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woensdag, augustus 31, 2005

Turtle Island Institute (TII) 

ancient knowledge
as the path to
a sustainable future

turtle island?
The name Turtle Island Institute (TII) is taken from the Gary Snyder poem and Native American story about the earth being the back of a swimming turtle - disrupt the natural processes and we all drown.

Another version of turtle island comes from "The Way of the Hopi" - the first time much of their oral tradition was ever written down. The Hopi's have an oral tradition of being a number of clans - some of whom stayed south, some went here or there. They basically remember crossing the Bering Strait, and then traveling down to South America. In their tradition, the turtle island is North America, with four arms a head and a tail. One arm is Baja, another the Bay Area peninsula, another is Florida, the other long island is Nova Scotia. The tail leads town to Central America, the head the Bering Strait.

our perspective
TII greatly respects the tales and cultural identities of indigenous peoples everywhere. By exchanging all kinds of knowledge - cultural, technological, spiritual, societal, etc. - every inhabitant of the planet will benefit. Future generations will have a better chance of inheriting an earth which can provide the same benefits that our generation have enjoyed and celebrated.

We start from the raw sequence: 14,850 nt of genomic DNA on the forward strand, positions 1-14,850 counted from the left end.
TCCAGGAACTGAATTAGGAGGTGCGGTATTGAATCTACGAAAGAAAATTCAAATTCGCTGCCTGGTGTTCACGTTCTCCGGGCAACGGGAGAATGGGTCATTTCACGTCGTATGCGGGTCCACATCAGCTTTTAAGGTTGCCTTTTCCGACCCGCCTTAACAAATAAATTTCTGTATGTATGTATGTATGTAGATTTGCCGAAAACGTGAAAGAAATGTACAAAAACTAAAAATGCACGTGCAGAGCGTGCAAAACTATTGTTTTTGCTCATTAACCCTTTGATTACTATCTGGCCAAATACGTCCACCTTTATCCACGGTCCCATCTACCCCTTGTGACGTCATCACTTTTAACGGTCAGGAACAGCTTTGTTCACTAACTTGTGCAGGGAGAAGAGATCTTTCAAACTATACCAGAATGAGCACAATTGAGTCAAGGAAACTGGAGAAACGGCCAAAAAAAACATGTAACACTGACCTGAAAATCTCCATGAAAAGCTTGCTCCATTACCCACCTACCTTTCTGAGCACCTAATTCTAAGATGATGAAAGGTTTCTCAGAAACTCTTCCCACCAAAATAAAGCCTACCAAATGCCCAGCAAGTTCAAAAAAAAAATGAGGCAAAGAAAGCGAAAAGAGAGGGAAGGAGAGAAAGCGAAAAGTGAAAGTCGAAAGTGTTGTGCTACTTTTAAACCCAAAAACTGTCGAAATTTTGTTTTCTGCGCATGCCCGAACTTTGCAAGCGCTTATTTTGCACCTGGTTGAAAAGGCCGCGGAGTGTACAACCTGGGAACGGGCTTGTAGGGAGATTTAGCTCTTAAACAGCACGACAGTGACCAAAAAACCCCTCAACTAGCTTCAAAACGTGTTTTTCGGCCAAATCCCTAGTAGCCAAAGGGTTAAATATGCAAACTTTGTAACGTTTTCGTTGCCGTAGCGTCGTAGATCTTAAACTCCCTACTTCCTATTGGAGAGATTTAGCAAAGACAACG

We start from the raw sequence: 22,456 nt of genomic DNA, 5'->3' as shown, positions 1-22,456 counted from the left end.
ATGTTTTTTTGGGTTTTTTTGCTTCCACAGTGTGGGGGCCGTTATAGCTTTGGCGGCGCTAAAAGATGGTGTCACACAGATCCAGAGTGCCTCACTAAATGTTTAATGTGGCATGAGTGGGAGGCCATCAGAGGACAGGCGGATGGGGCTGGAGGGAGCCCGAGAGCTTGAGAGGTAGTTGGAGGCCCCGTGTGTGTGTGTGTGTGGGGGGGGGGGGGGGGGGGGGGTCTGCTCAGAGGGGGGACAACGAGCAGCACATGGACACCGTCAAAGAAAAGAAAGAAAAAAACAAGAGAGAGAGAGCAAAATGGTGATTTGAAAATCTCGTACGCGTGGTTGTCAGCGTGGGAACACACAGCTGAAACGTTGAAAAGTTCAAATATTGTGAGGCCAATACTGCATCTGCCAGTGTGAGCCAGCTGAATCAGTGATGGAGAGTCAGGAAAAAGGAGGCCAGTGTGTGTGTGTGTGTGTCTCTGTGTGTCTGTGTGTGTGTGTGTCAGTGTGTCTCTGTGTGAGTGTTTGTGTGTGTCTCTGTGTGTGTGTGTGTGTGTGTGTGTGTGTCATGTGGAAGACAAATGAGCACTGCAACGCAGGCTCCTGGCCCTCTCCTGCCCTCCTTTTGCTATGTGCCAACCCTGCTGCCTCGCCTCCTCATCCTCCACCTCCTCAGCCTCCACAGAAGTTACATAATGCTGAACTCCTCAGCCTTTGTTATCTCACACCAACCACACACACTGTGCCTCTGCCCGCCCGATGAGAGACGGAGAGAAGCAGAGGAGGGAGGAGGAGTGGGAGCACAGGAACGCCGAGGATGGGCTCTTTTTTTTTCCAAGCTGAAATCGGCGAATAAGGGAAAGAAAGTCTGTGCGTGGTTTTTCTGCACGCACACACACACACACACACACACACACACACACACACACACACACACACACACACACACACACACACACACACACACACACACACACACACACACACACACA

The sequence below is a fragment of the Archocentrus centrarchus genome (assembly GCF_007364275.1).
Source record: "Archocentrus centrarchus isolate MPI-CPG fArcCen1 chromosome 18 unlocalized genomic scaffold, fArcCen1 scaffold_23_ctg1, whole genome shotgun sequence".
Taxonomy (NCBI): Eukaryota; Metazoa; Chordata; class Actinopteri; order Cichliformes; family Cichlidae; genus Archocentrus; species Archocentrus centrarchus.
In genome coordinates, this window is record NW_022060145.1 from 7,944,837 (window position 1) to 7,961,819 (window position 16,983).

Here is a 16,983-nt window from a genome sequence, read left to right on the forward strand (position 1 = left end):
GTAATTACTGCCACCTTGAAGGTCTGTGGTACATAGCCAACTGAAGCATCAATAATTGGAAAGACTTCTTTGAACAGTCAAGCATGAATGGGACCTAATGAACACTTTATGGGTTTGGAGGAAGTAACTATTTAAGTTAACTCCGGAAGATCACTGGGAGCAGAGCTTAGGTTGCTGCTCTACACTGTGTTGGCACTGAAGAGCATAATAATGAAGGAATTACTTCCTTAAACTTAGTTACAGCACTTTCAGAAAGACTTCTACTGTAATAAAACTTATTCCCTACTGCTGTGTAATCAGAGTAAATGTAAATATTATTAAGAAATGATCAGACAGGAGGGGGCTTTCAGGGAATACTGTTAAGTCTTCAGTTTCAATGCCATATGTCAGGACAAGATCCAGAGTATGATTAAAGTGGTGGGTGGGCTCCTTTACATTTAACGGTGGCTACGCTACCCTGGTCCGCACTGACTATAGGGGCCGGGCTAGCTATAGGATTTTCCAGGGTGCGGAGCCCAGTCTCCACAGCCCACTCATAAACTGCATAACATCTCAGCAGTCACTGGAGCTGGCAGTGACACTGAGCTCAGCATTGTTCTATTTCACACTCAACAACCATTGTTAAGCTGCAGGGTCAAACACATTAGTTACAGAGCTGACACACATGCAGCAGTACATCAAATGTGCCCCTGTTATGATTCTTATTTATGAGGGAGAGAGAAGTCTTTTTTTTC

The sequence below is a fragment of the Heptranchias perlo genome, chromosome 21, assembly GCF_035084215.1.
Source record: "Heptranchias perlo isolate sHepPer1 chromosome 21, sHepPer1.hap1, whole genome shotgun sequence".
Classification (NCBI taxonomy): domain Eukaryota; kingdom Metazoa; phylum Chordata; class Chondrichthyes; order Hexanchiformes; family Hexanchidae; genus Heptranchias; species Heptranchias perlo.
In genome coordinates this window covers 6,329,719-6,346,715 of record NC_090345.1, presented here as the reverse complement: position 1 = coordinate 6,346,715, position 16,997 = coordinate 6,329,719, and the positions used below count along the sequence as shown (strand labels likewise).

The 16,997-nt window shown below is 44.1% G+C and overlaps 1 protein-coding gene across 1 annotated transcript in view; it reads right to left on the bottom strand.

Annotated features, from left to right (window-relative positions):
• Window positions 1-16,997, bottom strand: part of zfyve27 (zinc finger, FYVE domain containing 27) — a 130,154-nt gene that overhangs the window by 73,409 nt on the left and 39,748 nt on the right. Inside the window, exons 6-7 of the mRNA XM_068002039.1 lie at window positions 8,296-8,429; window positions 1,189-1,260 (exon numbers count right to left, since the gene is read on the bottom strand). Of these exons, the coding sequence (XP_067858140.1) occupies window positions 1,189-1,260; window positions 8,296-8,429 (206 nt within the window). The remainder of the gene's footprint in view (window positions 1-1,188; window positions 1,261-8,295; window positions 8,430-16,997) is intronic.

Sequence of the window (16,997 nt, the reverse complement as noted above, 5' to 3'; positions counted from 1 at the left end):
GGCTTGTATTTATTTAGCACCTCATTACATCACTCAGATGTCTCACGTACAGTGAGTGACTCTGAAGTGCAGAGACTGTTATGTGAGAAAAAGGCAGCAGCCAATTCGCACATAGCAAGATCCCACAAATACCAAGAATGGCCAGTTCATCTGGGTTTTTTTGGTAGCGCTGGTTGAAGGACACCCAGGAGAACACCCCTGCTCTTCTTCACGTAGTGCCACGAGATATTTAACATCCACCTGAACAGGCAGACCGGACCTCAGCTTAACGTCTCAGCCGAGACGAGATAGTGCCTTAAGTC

TII is best described as follows: A "virtual university" designed to develop interactive computer educational programs in sustainable development directed toward indigenous people in the Americas (Canada, U.S., Mexico, Central and South America, including the Caribbean and Costa Rica).

These programs, developed in cooperation with representatives of indigenous tribes, are planned to be disseminated through interactive video, pictures and text formats on the Internet. While focused toward indigenous people, the programs will be made available to schools and libraries everywhere.

Moving interactive educational formats will play an active role to "tell the story" of sustainable development projects such as: water reclamation, straw bale construction demonstrations, watershed restoration projects, agriculture projects, use of solar energy, construction of wetlands, hydrogen power, health and nutrition, sustainable community, etc. in a manner that is easily assimilated, entertaining and informative.

In addition, documentaries are planned to reveal how relationships between cultures and habitats promote biodiversity in regions and serve to maintain the balance of nature. Intended for dissemination through public broadcasting and other outlets, documentaries such as these aid in bridging cultural gaps and reveal how indigenous cultures contribute in many positive ways to the preservation and restoration of vital natural resources.

Working Groups include:

* Curriculum Development
* Grant-writing
* Multimedia Education
* Educational Ecotours
* TII Signal (newsletter) Publishing
* Products and Services
* Art and Literature
* Satellite Campus Development

We need your help to keep these groups active and productive!

Turtle Island Institute

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